The fruit of Stream Entry is seeing Dependent Origination (and thus they have experiential confidence in the Dhamma, and thus the Buddha and Sangha). Seeing the dhamma (dependent origination) is by extension seeing the Buddha, as the Buddha says, when you see him, you see the Dhamma, and vise versa.

"Monks, there are these six rewards in realizing the fruit of stream-entry. Which six? One is certain of the true Dhamma. One is not subject to falling back. There is no suffering over what has had a limit placed on it. [1] One is endowed with uncommon knowledge. [2] One rightly sees cause, along with causally-originated phenomena.

"These are the six rewards in realizing the fruit of stream-entry."

  • AN 6.97

Yes, it is true, one who attains path cannot die until they’ve attained fruit. The suttas say Sarakani took the up the training at the time of his death. The training refers to Virtue, Concentration, and Wisdom. So he attained jhanas at the time of his death.


As a general point, it seems to me that a varied collection of ancient texts like the suttas will inevitably have limitations, particularly when viewed from a modern perspective. The sheer volume of material in the EBT is a challenge, particularly when compared to the small scriptures of the monotheistic religions, for example.


To start with, sīla in its own right is much more than the five precepts, or even the pātimokkha sīla. At MN 48, for instance, monastics are encouraged to have mettā by body and speech towards their monastic companions. This is already quite a tall order, especially to achieve it consistently. But this is really what is required to create a proper foundation for meditation.

Then comes the mental development outside of meditation. Here is an extract from AN 4.14 which is precisely about right effort:

Bhikkhus, there are these four strivings. What four? Striving by restraint, striving by abandonment, striving by development, and striving by protection.

(1) And what, bhikkhus, is striving by restraint? Here, having seen a form with the eye, a bhikkhu does not grasp its marks and features. Since, if he left the eye faculty unrestrained, bad unwholesome states of longing and dejection might invade him, he practices restraint over it, he guards the eye faculty, he undertakes the restraint of the eye faculty. Having heard a sound with the ear … Having smelled an odor with the nose … Having tasted a taste with the tongue … Having felt a tactile object with the body … Having cognized a mental phenomenon with the mind, a bhikkhu does not grasp its marks and features. Since, if he left the mind faculty unrestrained, bad unwholesome states of longing and dejection might invade him, he practices restraint over it, he guards the mind faculty, he undertakes the restraint of the mind faculty. This is called striving by restraint.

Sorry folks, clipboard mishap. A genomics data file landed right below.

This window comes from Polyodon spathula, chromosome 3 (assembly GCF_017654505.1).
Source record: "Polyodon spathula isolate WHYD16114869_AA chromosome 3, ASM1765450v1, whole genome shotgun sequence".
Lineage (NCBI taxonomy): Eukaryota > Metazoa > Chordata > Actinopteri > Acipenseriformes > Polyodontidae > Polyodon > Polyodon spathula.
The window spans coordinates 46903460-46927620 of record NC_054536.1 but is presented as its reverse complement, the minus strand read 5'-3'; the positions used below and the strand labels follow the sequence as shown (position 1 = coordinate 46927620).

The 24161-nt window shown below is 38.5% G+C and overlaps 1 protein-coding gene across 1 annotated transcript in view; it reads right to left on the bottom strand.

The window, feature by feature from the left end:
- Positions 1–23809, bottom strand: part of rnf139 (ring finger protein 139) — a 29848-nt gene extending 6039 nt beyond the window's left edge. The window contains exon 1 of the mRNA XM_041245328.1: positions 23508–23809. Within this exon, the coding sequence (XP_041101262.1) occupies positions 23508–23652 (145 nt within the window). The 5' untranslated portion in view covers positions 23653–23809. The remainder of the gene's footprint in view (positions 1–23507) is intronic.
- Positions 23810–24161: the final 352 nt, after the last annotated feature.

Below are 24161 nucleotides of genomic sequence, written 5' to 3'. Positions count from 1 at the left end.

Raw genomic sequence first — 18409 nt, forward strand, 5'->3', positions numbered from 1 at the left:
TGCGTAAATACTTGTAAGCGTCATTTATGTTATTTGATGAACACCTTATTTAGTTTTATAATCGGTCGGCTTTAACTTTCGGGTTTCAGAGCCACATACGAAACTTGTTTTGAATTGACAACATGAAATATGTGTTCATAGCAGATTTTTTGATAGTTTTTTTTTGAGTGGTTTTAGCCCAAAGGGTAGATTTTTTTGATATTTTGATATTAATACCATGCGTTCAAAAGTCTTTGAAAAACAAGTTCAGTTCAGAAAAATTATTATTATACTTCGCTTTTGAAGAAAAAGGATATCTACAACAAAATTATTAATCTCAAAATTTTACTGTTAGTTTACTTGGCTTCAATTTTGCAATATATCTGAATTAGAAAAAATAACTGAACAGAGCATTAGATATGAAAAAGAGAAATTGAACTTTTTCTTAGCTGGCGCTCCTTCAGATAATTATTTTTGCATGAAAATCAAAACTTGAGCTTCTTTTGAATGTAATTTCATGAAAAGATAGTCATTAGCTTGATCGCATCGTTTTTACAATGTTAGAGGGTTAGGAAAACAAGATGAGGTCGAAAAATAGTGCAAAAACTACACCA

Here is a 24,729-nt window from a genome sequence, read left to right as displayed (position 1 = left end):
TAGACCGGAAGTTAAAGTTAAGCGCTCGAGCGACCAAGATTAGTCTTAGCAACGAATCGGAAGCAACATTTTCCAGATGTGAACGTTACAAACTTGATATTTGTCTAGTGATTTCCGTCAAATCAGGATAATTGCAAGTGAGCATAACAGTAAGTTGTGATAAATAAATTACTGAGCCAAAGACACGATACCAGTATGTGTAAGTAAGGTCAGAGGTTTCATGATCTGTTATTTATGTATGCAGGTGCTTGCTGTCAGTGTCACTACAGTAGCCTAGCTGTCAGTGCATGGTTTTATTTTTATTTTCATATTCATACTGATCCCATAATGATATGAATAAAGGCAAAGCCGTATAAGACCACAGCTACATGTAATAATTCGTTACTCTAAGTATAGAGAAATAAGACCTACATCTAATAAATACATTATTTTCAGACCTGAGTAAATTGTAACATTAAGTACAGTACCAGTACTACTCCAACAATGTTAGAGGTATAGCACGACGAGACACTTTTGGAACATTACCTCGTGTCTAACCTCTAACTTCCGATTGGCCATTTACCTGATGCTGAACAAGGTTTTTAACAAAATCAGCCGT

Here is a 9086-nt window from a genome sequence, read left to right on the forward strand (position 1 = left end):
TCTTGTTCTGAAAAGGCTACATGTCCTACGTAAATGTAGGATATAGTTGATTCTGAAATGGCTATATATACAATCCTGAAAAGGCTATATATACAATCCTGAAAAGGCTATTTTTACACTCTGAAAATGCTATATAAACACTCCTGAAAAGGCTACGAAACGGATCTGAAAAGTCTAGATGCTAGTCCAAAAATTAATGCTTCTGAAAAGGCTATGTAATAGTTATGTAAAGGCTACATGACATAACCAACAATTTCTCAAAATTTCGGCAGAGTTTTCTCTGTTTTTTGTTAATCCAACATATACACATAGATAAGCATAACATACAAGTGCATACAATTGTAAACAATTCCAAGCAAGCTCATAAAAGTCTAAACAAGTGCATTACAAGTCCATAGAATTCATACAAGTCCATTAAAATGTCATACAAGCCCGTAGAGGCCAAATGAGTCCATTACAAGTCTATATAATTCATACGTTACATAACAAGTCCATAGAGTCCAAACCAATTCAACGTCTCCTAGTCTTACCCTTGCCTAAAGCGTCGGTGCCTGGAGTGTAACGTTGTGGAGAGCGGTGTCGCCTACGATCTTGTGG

(2) And what is striving by abandonment? Here, a bhikkhu does not tolerate an arisen sensual thought; he abandons it, dispels it, terminates it, and obliterates it. He does not tolerate an arisen thought of ill will … an arisen thought of harming … bad unwholesome states whenever they arise; he abandons them, dispels them, terminates them, and obliterates them. This is called striving by abandonment.

Both of these paragraphs are standard in the suttas. So how is this to be done? Superficially it may seem as if this is all about will power. But the closer you look at the suttas, the clearer it becomes that this is mainly about wisdom. This can be seen for instance in MN 19 and to some extent in MN 20. AN 2.12 distinguishes between the power of reflection and the power of development:

Bhikkhus, there are these two powers. What two? The power of reflection and the power of development.

And what is the power of reflection? Here, someone reflects thus: ‘Bodily misconduct has a bad result in the present life and in the future life; verbal misconduct has a bad result in the present life and in the future life; mental misconduct has a bad result in the present life and in the future life.’ Having reflected thus, he abandons bodily misconduct and develops bodily good conduct; he abandons verbal misconduct and develops verbal good conduct; he abandons mental misconduct and develops mental good conduct; he maintains himself in purity. This is called the power of reflection.

And what is the power of development? Here, a bhikkhu develops the enlightenment factor of mindfulness that is based upon seclusion, dispassion, and cessation, maturing in release. He develops the enlightenment factor of discrimination of phenomena … the enlightenment factor of energy … the enlightenment factor of rapture … the enlightenment factor of tranquility … the enlightenment factor of concentration … the enlightenment factor of equanimity that is based upon seclusion, dispassion, and cessation, maturing in release. This is called the power of development.

These, bhikkhus, are the two powers.

Here, too, you can see that purification of mind is done through wisdom, or reflection as it is called here. Only when the mind is relatively pure do you move on to mental development, that is, meditation practice, such a ānāpānasati.

One of my favourite suttas for dealing with ill will is AN 5.162. And my favourite for dealing with sensual pleasures, in a right view kind of way, is MN 54. If you practice these things regularly, your defilements are bound to decline.

If you want to hear about this in detail, come to one of my sutta and meditation retreats! Or if that’s not possible, listen to the talks.

Good luck and have fun!


One must also consider the fact that the suttas were transmitted orally. Thus, much of the details had to be cut down for preservation’s sake. And even if the suttas had more detail it still wouldn’t replace the guidance of a teacher. All of the information could be there yet because of a practitioner’s ill grasp of the teaching it could lead them astray.